4. 4. sacrificing energy independence for the next generation, allowing U.S. companies to gain a stranglehold on non-fossil energy. This is the essence of the proposed nuclear agreement; other details are a diversion — a red herring. North Korea tests may hit India-US N- Get news updates: What's this? deal The Rediff Special | M K Bhadrakumar
  5. 5. October 09, 2006 North Korea stunned the world by conducting its first-ever nuclear test early Monday, October 9, morning. As the international community Related Articles grapples with the implications of the test, former Indian diplomat M K • 'A Q Khan helped North Korea' Bhadrakumar examines what it means for the world, the US and for India. • North Korea claims nuclear weapons What are the short term and long term implications? • India deplores North Korean nuke test In the short term, tensions may escalate in the Far East, where the • North Korea shows 'deterrent' geopolitics already remains complicated in terms of regional rivalries. to US team Japan 's reaction will be furious and it is bound to press for strong • North Korea withdraws from measures by the international community. Admittedly, South Korea will nuclear NPT be highly concerned too, but it will also have to ensure that tensions remain under check and will be keen that lines of communications • The Pakistan-North Korea nexus remain open vis-a-vis North Korea. China has been averse to the prospect of a nuclear North Korea, but will nonetheless have to calibrate its response within the overall ambit of its close fraternal relationship with North Korea, which is also an Top Emailed Features important neighboring country, apart from China's extreme keenness • FAQ: Is chikungunya fatal? to ensure that a peaceful regional environment prevails. • 10 things I love about India • Men have higher IQ than women In a longer term, North Korea's emergence as a nuclear weapon power fundamentally alters the balance of forces in East Asia. Whether Japan Tell us and South Korea, which possess fairly advanced nuclear capability, • How will you celebrate feel compelled under strong domestic pressure to respond remains to Diwali? be seen. This will have deep implications for the status that China has enjoyed for the past four decades as the sole nuclear weapon power State in the region. On a broader plane, North Korea has virtually torn asunder what remains of the nuclear non-proliferation regime built around the NPT. Advertisement This has profound implications since there are several countries in the world today that have nuclear weapon capability but hitherto exercised restraint, and will now keenly watch the international community's reaction to Pyongyang's strategic defiance. What is the significance for India? The impact on India is very acute. India stands to lose on several fronts. India is averse to the dilution of the exclusivity of the 'nuclear club'. Its own claim to be 'accommodated' as a Nuclear Weapon State suffers. India thus becomes an affected party in any redrawing of the nuclear non-proliferation regime that may follow. North Korea's close cooperation with Pakistan in the field of nuclear and missile development technology assumes an altogether new dimension for India. The delay in closing the Indo-US nuclear deal will come to haunt New Delhi. The likelihood is that the nuclear non-proliferation lobby in the US which opposes the nuclear deal will get a further fillip. Correspondingly, the North Korean challenge puts the Bush administration on the back foot, and its political will and capability to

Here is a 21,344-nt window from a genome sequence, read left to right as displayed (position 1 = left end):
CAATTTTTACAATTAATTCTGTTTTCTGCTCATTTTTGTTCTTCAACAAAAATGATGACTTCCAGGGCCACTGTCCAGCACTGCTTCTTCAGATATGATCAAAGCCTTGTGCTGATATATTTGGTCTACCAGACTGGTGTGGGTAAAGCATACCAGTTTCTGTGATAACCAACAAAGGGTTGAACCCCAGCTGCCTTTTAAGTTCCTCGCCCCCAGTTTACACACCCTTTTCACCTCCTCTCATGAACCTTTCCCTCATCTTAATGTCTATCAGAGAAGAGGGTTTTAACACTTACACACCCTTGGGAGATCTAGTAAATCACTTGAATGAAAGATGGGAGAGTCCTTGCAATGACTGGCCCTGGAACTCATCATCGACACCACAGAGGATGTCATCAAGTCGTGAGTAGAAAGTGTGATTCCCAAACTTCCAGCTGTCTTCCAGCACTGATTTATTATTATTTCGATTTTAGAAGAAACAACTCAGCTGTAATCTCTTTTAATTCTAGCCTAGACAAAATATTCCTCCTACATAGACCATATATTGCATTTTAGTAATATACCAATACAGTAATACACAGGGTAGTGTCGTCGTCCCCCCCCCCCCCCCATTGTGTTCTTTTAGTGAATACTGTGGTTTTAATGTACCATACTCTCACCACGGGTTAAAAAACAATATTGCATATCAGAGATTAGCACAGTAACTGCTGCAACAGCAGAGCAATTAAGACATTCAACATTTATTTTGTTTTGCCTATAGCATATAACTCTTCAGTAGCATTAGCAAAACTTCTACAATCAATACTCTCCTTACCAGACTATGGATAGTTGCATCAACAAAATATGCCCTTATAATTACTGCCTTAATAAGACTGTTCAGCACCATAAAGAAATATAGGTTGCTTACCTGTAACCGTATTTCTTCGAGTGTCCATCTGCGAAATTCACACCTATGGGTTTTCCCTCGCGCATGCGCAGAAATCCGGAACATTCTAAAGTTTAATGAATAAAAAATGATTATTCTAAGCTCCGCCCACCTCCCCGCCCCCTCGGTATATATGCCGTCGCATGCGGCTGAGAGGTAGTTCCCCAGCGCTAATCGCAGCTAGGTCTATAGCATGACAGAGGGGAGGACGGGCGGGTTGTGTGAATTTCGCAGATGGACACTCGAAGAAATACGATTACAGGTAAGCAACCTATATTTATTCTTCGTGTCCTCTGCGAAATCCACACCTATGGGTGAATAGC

6. 6. steer the Indo-US nuclear deal through the United States Congress may suffer. India has been harmonising its stance on the nuclear non-proliferation issues with those of the US, and this provided a much- needed political underpinning for the nuclear deal. But with the NPT regime coming apart, India needs to rework its stance on the issues involved. Is there any significance in the timing? Certainly. The Bush administration is under pressure on several fronts, and Pyongyang likely visualizes a window of opportunity. Apart from the Iraq debacle and other controversies, the Bush Administration's foreign policy postulates have come under severe scrutiny in the US domestic opinion, and the White House is coping with political controversies at home almost on a daily basis in the highly charged atmosphere of the forthcoming Congressional elections in November. Equally, Pyongyang would have factored the change of leadership in Tokyo, and would have decided on acting before the leadership of Shinzo Abe settled in. Third, it is not improbable that a degree of coordination may be at play in 'nuclear diplomacy' between Iran and North Korea. Without doubt, North Korea 's moves deflect attention from the Iran nuclear issue, which is otherwise nearing another critical point. What are the options available for the United States? Very few. Military options must be ruled out. North Korea has the capability to retaliate. Essentially, therefore, the US would have to resort to economic pressures in the nature of sanctions. But the problem is that Washington has hardly any leverage over North Korean policies. Japan will expect the US to take strong measures against North Korea. South Korea, on the contrary, will advise against isolating North Korea. In evolving any viable course, the US will have to depend on cooperation from China and Russia, which, of course, has major implications for a multipolar world order. Washington will be increasingly hard-pressed to maintain a hard line toward Tehran. The virtual collapse of the nuclear non-proliferation regime is yet another factor working on the US. All in all, the US response will be almost entirely determined by any consensus involving the other permanent members of the UN Security Council as well. There is hardly any scope for 'unilateralism', though an entire range of issues concerning the US strategic presence in the Far East is opening up. What options are available for Prime Minister Manmohan Singh? First and foremost, New Delhi will try to ensure that the 'collateral damage' on the Indo-US nuclear deal is minimised, if not avoided. This calls for a high degree of harmonization with the US stance on the North Korea problem. Second, India would join hands with the international community in condemning Pyongyang's decision. Third, the Indian predicament is that since 1998, India has virtually become a 'status quo' power. It is simply not in India's interest to see the emergence of more nuclear weapon states. Therefore, while continuing to stress its unique status as a 'responsible' non- NPT nuclear weapon State, India will use all opportunity to highlight Pyongyang's past record of covert collaboration with Islamabad. Fourth, India will strive to have greater say in the negotiations that may ensue in any restructuring of the architecture of nuclear non-proliferation that may now become unavoidable. This calls for delicate balancing on the diplomatic front, and sustaining the present climate of trust and confidence in the Indo-US relations at the political level.